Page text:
Blackwell Publishing Journal Backfiles 1879-2005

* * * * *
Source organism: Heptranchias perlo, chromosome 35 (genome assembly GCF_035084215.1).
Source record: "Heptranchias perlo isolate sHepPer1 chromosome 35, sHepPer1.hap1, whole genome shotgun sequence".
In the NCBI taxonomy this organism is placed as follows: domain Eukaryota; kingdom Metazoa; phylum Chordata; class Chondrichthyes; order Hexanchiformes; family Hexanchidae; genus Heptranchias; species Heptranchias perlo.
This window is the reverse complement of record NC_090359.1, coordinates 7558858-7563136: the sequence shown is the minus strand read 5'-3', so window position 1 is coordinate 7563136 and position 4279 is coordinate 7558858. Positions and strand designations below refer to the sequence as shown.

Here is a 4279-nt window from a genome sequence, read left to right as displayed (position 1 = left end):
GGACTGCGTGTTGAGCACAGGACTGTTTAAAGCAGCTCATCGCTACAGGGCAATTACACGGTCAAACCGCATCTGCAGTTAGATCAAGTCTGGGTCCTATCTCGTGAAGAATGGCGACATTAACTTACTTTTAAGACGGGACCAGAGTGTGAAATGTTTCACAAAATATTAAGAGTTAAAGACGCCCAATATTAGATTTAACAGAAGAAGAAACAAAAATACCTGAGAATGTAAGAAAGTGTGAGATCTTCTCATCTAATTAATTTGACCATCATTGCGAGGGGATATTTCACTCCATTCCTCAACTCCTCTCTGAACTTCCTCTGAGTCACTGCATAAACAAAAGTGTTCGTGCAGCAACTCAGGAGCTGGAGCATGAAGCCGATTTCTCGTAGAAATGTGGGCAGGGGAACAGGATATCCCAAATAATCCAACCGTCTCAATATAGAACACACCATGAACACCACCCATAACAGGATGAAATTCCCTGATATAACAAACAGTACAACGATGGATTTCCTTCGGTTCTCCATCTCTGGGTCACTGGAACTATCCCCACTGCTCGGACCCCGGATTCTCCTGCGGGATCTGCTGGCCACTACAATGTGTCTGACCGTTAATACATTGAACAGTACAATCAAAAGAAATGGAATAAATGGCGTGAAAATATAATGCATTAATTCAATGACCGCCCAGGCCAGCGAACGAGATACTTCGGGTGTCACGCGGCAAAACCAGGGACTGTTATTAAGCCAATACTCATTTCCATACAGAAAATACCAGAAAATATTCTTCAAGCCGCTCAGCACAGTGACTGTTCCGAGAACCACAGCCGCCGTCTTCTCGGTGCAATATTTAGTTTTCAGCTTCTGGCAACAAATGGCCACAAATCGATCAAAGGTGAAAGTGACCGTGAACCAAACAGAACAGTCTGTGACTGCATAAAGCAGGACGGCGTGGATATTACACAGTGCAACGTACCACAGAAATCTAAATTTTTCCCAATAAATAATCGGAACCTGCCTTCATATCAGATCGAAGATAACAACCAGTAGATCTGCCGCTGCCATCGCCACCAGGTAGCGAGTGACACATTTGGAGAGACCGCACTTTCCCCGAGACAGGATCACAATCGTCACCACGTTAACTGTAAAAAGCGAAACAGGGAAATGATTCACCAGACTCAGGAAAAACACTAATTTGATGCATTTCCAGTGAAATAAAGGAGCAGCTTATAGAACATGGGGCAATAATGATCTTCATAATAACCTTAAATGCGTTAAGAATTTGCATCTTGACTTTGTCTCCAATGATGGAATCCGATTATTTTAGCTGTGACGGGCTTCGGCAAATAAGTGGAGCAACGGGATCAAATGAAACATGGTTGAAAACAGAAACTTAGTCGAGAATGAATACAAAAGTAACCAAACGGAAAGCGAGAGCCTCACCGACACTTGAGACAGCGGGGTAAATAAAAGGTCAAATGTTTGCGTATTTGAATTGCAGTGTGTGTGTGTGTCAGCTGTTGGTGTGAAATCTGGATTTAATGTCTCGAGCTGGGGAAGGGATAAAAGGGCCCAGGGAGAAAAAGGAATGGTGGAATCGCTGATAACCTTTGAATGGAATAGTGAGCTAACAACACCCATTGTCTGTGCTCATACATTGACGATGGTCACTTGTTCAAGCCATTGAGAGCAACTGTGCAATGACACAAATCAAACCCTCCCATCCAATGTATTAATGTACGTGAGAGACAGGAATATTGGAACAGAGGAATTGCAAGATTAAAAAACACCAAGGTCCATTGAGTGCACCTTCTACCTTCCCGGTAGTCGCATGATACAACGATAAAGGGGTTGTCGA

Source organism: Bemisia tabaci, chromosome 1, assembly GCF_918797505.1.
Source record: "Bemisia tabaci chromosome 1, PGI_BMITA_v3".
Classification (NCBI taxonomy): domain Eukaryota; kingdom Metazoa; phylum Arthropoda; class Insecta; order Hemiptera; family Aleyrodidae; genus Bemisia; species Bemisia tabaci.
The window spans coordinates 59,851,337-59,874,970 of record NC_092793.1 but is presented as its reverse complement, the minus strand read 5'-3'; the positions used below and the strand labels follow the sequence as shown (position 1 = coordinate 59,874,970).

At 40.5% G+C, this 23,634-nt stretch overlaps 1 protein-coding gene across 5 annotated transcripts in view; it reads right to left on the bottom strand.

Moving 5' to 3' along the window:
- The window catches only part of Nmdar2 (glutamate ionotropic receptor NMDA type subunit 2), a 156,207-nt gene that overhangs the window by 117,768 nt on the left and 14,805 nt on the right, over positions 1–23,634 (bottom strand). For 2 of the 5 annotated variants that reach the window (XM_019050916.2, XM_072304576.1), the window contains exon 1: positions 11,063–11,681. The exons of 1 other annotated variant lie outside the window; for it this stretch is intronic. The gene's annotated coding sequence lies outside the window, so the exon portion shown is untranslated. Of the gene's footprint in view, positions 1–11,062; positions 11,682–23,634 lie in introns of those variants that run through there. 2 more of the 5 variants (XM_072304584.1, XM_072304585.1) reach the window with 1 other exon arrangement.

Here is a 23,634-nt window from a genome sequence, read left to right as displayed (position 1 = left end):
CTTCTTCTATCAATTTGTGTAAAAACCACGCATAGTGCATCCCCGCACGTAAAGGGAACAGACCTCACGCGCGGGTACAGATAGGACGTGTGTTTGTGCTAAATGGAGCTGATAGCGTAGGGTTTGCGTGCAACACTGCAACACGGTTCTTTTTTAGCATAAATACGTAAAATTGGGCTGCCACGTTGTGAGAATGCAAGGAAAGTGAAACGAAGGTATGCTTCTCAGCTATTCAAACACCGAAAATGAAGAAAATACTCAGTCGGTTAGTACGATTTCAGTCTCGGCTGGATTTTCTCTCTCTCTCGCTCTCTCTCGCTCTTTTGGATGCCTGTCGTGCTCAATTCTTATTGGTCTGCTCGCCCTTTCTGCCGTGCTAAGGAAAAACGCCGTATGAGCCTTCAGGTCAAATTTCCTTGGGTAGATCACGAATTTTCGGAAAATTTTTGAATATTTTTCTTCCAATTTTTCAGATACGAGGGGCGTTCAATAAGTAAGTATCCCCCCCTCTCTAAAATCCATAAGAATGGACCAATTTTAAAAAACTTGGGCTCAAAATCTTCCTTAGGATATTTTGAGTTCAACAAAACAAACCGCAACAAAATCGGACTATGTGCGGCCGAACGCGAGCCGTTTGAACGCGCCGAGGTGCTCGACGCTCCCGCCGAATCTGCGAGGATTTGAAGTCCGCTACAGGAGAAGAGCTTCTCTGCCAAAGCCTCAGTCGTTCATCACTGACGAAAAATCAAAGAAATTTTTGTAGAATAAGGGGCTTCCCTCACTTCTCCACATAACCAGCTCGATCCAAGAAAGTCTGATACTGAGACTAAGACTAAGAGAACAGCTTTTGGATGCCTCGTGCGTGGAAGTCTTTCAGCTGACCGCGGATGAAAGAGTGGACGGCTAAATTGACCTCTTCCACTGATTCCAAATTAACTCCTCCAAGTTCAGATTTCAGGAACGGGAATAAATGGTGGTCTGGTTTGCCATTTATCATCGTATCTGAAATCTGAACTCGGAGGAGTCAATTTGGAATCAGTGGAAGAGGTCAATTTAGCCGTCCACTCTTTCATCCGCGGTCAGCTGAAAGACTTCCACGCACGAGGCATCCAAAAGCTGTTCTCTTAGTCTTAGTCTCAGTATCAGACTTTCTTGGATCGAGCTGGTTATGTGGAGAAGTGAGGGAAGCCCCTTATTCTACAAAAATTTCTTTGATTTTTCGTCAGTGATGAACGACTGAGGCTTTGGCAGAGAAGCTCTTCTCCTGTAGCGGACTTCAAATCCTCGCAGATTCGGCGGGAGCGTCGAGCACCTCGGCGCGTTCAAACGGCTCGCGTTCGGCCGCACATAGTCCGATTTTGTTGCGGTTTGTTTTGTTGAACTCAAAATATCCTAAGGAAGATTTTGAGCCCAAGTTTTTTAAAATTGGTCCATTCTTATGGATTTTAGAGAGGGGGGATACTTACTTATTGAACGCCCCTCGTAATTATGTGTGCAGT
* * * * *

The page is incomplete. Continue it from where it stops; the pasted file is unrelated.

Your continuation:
Macrophage cells play a central role during infection with Listeria monocytogenes by both providing a major habitat for bacterial multiplication and presenting bacterial antigens to the immune system. In this study, we investigated the influence of L. monocytogenes infection on the expression of MHC class I and class II genes in two murine macrophage cell lines. Steady-state levels of I-Aβ chain mRNA were decreased in both resting J774A.1 and P388D1 macrophages infected with L. monocytogenes whereas reduction of H-2K mRNA was only observed in P388D1 cells. In addition, L. monocytogenes suppressed induction of MHC class I and class II mRNAs in response to γ-interferon as well as the maintenance of the induced state in activated P388D1 macrophages. Exposure to the non-pathogenic species L. innocua or a deletion mutant of L. monocytogenes, which lacks the lecithinase operon, did not cause a reduction in H-2K and I-Aβ mRNA levels nor suppress expression of Ia antigens. Inhibition of MHC gene expression may represent an important part of the cross-talk between L. monocytogenes and the macrophage that probably influences the efficiency of a T cell-mediated immune response and thus the outcome of a listerial infection.
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